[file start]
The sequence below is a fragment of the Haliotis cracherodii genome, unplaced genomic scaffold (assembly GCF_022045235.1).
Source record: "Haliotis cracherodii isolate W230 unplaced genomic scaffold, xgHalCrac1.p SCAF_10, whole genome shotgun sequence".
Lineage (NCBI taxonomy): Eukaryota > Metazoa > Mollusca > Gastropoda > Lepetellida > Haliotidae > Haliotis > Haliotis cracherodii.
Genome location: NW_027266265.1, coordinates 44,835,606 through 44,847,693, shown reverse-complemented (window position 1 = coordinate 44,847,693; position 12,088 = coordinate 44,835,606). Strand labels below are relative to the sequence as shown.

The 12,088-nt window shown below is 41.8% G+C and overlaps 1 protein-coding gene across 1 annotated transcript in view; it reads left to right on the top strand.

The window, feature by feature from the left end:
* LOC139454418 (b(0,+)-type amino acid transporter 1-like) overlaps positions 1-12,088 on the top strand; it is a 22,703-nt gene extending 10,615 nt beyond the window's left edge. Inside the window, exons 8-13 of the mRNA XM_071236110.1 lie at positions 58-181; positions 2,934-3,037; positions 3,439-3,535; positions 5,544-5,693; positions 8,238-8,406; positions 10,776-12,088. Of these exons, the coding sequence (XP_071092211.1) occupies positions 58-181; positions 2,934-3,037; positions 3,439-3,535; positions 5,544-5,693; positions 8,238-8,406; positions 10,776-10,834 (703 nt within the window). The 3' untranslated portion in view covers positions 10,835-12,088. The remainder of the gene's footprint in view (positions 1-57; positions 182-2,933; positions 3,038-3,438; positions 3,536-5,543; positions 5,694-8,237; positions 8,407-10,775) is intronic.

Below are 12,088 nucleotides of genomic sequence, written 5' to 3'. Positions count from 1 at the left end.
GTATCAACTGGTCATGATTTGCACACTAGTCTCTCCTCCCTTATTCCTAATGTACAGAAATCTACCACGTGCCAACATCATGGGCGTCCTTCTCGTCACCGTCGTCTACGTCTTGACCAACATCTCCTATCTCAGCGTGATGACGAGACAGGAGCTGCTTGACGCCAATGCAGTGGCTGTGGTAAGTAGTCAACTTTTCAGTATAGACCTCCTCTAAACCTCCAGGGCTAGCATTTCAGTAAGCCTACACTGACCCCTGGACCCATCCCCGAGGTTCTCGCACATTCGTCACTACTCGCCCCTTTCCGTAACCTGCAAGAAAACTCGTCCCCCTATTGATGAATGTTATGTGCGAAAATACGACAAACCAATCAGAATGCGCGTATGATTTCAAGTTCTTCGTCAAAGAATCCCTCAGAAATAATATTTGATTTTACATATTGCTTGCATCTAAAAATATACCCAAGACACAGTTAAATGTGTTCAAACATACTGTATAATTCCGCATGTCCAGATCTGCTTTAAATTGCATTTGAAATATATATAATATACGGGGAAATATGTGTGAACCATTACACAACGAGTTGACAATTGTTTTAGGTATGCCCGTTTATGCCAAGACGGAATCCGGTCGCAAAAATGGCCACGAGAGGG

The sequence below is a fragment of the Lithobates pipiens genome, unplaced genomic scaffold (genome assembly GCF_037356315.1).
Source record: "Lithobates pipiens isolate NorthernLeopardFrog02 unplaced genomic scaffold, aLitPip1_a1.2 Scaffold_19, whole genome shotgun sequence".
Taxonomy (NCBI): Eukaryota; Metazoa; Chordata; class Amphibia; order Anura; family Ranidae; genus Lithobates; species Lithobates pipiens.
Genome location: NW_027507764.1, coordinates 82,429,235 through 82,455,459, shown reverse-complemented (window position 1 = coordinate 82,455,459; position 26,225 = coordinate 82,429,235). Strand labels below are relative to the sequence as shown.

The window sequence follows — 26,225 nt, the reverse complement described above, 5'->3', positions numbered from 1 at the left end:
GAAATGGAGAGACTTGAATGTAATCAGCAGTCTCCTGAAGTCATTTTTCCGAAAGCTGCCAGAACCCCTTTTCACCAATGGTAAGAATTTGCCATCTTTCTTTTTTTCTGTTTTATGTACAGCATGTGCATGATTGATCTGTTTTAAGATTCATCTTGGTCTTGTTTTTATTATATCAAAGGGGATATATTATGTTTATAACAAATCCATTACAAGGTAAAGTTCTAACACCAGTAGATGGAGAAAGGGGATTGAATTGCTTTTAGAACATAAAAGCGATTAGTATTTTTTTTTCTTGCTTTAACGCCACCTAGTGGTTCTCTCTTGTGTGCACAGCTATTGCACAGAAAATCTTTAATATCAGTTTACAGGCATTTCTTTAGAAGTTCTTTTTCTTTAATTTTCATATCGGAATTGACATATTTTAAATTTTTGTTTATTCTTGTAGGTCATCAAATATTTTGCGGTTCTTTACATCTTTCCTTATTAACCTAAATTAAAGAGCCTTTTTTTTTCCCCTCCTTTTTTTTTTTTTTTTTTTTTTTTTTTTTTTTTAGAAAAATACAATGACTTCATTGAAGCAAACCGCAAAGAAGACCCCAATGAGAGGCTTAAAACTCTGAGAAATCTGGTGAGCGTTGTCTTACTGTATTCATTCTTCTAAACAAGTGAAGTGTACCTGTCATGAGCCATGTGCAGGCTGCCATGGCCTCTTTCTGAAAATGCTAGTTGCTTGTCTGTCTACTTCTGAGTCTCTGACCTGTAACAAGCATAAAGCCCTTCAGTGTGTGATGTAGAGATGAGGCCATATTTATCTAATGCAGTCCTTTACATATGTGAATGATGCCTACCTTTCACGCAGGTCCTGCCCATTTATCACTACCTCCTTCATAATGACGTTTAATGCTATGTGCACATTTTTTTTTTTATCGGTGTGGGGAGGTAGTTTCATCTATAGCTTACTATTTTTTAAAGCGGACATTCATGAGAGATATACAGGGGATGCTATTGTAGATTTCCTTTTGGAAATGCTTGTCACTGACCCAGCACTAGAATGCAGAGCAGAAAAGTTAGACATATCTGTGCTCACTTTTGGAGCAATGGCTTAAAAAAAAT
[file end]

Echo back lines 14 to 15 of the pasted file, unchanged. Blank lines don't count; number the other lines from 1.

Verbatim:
The window sequence follows — 26,225 nt, the reverse complement described above, 5'->3', positions numbered from 1 at the left end:
GAAATGGAGAGACTTGAATGTAATCAGCAGTCTCCTGAAGTCATTTTTCCGAAAGCTGCCAGAACCCCTTTTCACCAATGGTAAGAATTTGCCATCTTTCTTTTTTTCTGTTTTATGTACAGCATGTGCATGATTGATCTGTTTTAAGATTCATCTTGGTCTTGTTTTTATTATATCAAAGGGGATATATTATGTTTATAACAAATCCATTACAAGGTAAAGTTCTAACACCAGTAGATGGAGAAAGGGGATTGAATTGCTTTTAGAACATAAAAGCGATTAGTATTTTTTTTTCTTGCTTTAACGCCACCTAGTGGTTCTCTCTTGTGTGCACAGCTATTGCACAGAAAATCTTTAATATCAGTTTACAGGCATTTCTTTAGAAGTTCTTTTTCTTTAATTTTCATATCGGAATTGACATATTTTAAATTTTTGTTTATTCTTGTAGGTCATCAAATATTTTGCGGTTCTTTACATCTTTCCTTATTAACCTAAATTAAAGAGCCTTTTTTTTTCCCCTCCTTTTTTTTTTTTTTTTTTTTTTTTTTTTTTTTTAGAAAAATACAATGACTTCATTGAAGCAAACCGCAAAGAAGACCCCAATGAGAGGCTTAAAACTCTGAGAAATCTGGTGAGCGTTGTCTTACTGTATTCATTCTTCTAAACAAGTGAAGTGTACCTGTCATGAGCCATGTGCAGGCTGCCATGGCCTCTTTCTGAAAATGCTAGTTGCTTGTCTGTCTACTTCTGAGTCTCTGACCTGTAACAAGCATAAAGCCCTTCAGTGTGTGATGTAGAGATGAGGCCATATTTATCTAATGCAGTCCTTTACATATGTGAATGATGCCTACCTTTCACGCAGGTCCTGCCCATTTATCACTACCTCCTTCATAATGACGTTTAATGCTATGTGCACATTTTTTTTTTTATCGGTGTGGGGAGGTAGTTTCATCTATAGCTTACTATTTTTTAAAGCGGACATTCATGAGAGATATACAGGGGATGCTATTGTAGATTTCCTTTTGGAAATGCTTGTCACTGACCCAGCACTAGAATGCAGAGCAGAAAAGTTAGACATATCTGTGCTCACTTTTGGAGCAATGGCTTAAAAAAAAT